Blockchain: sharing data and breaking with traditional networks.

Digital blocks of information share data and break with traditional networks.

Digital blocks of information share data and break with traditional networks.

Blockchain as a technology is seeing tremendous innovation and is impacting almost all industries from supply chain to gaming and, perhaps the most recognizable, cryptocurrency.

There are significant differences emerging in how it’s applied across different sectors, experts told FIU Business students during a lunch and learn session presented by the Department of Information Systems and Business Analytics.

In the private sector, companies and organizations are using blockchain to identify a problem and create a solution, while on the public front, many see it as a bottom-up movement that strives toward a fair society via the sharing economy.

“Blockchain digitizes and streamlines processes in the global supply chain to deliver higher efficiency and lower cost,” said Jon Sastre, senior vice president of Cloud Services at United Data Technologies.

In 2018, IBM and shipping company Maersk launched a joint venture, TradeLens, that uses blockchain technology to track the journeys of containers around the world, managing transactions among networks of shippers, freight forwarders, ocean carriers, ports and customs authorities.

In the world of cryptocurrency, blockchain offers a way of transmitting money without using traditional banking networks.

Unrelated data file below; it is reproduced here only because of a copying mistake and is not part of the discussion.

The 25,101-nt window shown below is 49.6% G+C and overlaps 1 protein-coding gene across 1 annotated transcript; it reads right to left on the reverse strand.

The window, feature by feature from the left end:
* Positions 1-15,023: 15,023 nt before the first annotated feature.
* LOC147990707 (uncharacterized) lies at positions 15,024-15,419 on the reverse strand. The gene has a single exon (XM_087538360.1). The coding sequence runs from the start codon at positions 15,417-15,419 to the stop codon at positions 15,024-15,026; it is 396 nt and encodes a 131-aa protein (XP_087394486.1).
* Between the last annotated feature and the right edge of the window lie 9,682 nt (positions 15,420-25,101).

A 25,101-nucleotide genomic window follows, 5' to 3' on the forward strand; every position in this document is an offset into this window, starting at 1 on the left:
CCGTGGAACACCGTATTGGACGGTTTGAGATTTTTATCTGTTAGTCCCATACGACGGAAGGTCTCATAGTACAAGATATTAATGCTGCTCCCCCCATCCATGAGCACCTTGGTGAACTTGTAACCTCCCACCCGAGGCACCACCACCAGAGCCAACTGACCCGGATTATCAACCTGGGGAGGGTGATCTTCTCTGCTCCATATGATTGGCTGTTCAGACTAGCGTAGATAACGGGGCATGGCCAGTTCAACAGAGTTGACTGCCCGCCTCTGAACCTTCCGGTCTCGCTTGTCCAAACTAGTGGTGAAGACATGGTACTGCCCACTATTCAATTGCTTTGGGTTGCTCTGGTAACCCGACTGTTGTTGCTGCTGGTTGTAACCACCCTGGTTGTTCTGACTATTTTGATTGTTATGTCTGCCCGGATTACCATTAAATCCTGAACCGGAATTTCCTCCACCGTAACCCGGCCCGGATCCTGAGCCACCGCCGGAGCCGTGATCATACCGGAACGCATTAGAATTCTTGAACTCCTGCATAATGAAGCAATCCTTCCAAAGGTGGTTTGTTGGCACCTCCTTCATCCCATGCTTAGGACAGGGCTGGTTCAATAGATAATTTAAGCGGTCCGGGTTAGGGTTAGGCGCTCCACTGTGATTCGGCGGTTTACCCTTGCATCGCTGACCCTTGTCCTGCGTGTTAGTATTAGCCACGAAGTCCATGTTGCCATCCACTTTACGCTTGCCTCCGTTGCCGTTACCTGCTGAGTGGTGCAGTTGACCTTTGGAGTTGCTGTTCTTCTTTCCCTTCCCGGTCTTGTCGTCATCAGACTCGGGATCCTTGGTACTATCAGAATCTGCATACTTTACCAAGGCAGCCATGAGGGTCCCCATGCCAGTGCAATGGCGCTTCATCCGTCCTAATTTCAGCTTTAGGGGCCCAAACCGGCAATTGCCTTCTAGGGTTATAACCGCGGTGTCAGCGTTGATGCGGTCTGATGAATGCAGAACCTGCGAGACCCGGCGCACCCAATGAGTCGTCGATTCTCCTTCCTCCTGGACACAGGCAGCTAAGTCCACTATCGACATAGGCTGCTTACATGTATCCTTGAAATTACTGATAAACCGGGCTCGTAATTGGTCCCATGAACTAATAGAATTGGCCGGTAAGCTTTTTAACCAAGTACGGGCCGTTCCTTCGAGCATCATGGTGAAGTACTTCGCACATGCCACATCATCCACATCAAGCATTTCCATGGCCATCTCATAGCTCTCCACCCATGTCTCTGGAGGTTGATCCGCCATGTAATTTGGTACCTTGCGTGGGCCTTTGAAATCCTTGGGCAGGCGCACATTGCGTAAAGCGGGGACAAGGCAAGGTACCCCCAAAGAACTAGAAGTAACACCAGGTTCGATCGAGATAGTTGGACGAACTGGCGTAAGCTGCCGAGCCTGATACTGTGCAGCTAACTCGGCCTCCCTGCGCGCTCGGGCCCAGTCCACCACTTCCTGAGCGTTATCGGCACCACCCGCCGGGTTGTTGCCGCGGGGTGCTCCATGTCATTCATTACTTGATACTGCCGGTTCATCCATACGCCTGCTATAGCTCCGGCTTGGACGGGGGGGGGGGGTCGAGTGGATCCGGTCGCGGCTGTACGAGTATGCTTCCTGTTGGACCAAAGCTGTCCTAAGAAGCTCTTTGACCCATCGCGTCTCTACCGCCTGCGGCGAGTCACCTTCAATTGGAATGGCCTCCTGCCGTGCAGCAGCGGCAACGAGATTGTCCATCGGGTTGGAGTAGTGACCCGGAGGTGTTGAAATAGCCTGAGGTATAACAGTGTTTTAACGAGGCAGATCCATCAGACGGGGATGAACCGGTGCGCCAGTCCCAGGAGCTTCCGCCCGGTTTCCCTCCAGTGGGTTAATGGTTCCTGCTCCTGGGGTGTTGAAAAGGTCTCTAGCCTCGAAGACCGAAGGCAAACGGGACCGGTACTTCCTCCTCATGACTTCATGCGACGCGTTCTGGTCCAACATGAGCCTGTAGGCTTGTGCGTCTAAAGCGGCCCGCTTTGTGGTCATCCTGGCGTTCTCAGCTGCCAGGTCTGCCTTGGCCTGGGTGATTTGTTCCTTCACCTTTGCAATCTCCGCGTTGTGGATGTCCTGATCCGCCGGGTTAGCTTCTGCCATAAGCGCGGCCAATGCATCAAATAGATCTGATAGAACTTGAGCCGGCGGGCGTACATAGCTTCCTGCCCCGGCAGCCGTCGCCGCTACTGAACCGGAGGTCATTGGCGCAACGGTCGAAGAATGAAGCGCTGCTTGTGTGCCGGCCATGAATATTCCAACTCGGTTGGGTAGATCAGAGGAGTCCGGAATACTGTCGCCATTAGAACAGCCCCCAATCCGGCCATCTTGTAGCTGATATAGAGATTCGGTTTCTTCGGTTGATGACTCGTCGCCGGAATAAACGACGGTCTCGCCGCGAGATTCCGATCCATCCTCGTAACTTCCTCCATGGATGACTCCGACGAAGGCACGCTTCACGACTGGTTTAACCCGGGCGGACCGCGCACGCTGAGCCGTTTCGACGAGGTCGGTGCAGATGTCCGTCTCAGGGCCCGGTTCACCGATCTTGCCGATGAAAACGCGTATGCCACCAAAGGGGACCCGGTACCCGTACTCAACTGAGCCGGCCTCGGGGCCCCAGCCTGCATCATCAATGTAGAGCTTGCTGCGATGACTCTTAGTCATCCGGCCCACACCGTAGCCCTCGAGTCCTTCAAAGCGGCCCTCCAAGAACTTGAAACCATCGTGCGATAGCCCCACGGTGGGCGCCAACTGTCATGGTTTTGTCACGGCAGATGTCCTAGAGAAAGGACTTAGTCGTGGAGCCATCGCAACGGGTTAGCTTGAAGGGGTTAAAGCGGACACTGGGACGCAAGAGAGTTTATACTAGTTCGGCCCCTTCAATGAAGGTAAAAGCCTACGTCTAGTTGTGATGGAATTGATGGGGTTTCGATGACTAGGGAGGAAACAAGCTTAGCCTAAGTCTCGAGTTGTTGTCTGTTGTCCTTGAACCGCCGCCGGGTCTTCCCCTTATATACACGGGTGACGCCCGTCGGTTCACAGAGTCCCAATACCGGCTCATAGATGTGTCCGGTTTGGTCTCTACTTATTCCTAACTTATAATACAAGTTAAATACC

“What we have in Bitcoin for the very first time is an asset that is not controlled by the government, is very liquid, does not need institutional backing, and is fungible globally for a wide variety of fiat currencies,” said Chris DeRose, founder of software development and IT consulting firm DeRose Technologies.

Andrew Barnard (BBA ’08), co-founder of Miami-based Bitstop, set up the first Bitcoin ATM in a coffee shop in Wynwood in 2015. He described it as an experiment; today the company operates 100 Bitcoin ATMs.

“Bitcoin isn’t a revolution, it’s the evolution of money,” Barnard said. “Ultimately, our goal is to derive the power of currency and the ability to save anywhere in the world.”

As it evolves, blockchain could transform the speed at which money moves from Point A to Point B and could be a secure log for items including medical records or personal identification.

Jonatan Alava, co-founder at HelloBuild, explained that blockchain’s practical application is as a digital ledger, and many of the businesses currently implementing it are related to financial services and asset transfers.

“Blockchain will either create new revenue streams or streamline current processes, making you more efficient,” he added. “Also, blockchain is valuable anywhere trust is an issue because multiple parties can validate the data at the same time.”

Panelists agreed that the biggest hurdle for blockchain and cryptocurrency is the lack of regulation. Establishing a regulatory framework, particularly in dealing with securities issues, will be key to utilizing these technologies to their full potential.

“Right now, it’s the wild west and people are taken advantage of,” said Alava. “Some regulation is needed.”

Blockchain offers opportunity for collaboration among different stakeholders within the industry. There are, however, several challenges that limit the adoption of blockchain-based solutions such as regulations; which are currently being investigated by faculty at FIU’s department of Information Systems and Business Analytics.

What are the must-haves for business students exploring blockchain related careers?

  • “Responsibility. But not too much caution that you throw an idea out. Look at Uber and Airbnb.” – Chris DeRose
  • “Participation in networks, not just from the computer-technical side. You need motivation.” – Jonatan Alava
  • “You have to experiment. The biggest risk is apathy; people staying in their own lanes.” – Andrew Barnard

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